Google AdWords have 5 keyword matching options.

1. Broad – allows other keywords to be included or relevant (as deemed by Google) keywords to be substituted.

2. +Broad +Match +Modified – Guarantees the keywords following each + will be in the search query. Other terms may be included

3. “phrase” – allows the keyword to be shown in the phrase order i.e. “red shoes” with terms before or after the phrase.

4 [exact] – allows your ads to show only on the exact keyword specified.

5. –negative – will restrict your ads from appearing for the –negative keyword. i.e. “red shoes” with a negative –kids prevents the ads from appearing for “kids red shoes”. Negative Keywords can be included in Broad, Phrase and Exact Match Types – Learn more


If you are using Broad or “Phrase” match keywords then negative keywords need to be identified. Negative keywords can be added at the Campaign level to cover all ad groups under the campaign or at the ad group level to cover only specific ad groups.

Yes. In addition to the standard negative match option, you can create negative phrase-matched and negative broad-matched keywords. Details about each are below.

1. Negative Keywords:

You can add negative keywords at both the ad group level and the campaign level. Adding a negative keyword at the ad group level means that the term will only affect the ads in the ad group. A campaign-level negative keyword will apply to all ads in all ad groups in that campaign. Learn how to add, edit, or delete negative keywords.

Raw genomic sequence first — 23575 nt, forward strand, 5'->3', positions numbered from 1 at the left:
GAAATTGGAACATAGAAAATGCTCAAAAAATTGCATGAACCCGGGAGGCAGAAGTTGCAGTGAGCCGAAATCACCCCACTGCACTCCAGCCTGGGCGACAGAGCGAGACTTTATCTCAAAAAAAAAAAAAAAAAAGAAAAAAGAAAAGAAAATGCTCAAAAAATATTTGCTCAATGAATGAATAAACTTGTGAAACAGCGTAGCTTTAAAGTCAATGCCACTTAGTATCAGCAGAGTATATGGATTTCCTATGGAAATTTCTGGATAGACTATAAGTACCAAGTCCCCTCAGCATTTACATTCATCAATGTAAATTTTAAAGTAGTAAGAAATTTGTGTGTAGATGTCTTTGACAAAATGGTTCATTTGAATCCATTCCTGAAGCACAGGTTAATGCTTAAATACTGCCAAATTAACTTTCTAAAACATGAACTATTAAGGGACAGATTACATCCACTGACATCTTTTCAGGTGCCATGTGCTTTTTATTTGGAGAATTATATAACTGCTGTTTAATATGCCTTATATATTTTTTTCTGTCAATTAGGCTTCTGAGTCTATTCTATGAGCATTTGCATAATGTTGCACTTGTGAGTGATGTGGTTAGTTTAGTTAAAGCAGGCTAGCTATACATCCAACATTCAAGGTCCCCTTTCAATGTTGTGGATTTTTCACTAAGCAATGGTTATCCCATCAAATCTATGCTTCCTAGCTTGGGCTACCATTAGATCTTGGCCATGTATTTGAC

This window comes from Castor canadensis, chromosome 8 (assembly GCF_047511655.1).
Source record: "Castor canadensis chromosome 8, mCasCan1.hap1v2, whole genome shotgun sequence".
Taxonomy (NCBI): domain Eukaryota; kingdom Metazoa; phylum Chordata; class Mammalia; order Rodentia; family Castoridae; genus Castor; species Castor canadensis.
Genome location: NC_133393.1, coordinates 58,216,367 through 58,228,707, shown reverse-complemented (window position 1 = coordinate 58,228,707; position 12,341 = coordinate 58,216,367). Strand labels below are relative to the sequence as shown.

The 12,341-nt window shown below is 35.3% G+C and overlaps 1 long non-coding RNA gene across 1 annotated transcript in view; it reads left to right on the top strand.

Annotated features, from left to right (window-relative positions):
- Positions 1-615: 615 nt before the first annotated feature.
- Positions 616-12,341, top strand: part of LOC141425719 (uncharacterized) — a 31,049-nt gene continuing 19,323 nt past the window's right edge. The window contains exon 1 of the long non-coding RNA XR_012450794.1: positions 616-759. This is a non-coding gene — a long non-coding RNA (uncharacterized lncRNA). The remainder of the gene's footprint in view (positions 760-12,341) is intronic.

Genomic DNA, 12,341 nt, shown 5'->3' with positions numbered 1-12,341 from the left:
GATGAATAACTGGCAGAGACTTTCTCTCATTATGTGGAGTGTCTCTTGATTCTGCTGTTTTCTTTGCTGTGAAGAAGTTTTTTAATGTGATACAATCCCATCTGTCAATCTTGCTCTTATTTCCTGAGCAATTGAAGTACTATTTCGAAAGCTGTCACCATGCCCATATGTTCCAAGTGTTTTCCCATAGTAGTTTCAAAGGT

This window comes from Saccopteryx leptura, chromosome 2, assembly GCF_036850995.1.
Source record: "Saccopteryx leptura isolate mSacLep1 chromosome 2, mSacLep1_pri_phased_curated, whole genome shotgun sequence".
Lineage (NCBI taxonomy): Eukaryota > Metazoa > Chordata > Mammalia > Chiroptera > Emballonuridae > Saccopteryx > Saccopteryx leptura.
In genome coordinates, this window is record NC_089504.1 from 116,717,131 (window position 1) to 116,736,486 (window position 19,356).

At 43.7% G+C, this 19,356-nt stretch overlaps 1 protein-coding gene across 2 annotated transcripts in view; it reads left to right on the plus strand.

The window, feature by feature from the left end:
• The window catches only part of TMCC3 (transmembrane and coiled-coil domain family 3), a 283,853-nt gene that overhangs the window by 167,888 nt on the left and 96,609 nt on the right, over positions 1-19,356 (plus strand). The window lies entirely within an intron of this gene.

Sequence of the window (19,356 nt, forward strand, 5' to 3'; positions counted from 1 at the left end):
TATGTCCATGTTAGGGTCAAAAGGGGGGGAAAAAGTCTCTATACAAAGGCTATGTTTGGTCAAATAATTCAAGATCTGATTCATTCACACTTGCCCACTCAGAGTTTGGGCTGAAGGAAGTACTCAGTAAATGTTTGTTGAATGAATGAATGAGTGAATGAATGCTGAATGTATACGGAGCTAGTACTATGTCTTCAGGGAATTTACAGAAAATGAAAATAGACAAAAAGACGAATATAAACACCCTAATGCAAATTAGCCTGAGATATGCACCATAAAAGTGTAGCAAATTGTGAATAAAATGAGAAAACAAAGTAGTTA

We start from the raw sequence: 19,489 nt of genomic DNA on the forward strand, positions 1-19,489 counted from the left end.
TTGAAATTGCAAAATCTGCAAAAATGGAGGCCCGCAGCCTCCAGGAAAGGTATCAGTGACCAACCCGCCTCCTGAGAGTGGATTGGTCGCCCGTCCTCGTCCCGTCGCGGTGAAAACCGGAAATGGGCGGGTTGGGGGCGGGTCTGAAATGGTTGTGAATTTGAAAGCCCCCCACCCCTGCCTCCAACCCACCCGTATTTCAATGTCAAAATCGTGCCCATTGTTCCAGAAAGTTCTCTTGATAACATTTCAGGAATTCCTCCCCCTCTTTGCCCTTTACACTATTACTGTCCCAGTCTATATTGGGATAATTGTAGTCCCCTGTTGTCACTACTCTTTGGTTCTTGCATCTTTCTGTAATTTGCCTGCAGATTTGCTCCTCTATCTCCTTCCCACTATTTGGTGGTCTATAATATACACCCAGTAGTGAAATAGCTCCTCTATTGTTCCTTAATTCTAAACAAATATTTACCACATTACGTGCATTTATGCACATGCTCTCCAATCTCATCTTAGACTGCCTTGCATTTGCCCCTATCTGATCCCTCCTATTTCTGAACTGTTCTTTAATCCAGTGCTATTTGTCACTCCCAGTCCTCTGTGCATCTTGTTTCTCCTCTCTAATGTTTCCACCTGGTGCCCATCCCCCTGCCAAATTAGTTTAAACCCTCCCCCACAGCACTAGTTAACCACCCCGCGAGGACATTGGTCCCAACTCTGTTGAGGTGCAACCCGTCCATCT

For example, adding free trial as a negative keyword to your account would prevent your ads from showing on any search queries containing the terms free and trial. It wouldn't prevent your ads from showing on variations of these terms, however. It also wouldn't prevent your ads from showing on search queries that only contain one of the terms.

For example, the search queries one-day trial and free test could trigger your ads, while free one-day trial could not.

2. Negative Phrase-Matched Keywords:

You can create a negative phrase-matched keyword by surrounding the term with quotation marks. Here's an example:

"free trial"

If you were to add "free trial" as a negative keyword to your account, the system wouldn't let any search query containing the phrase free trial trigger your ads. The search query free trial lesson would not trigger your ads, for instance. The rules of phrase match still apply, however, so your ads could possibly show on the search query trial or free one-day trial.

3. Negative Exact-Matched Keywords:

You can create a exact-matched keyword by surrounding the term with brackets. For example:

[free trial]

Adding this as a negative keyword would prevent your ads from showing on the search query free trial only. Search queries such as free trials, free, and one-day free trial could still trigger your ads.

It's a good idea to add relevant variations of your negative keywords, including both the singular and plural forms. Learn more about adding effective negative keywords to your ad group or campaign by contacting 314 Marketing.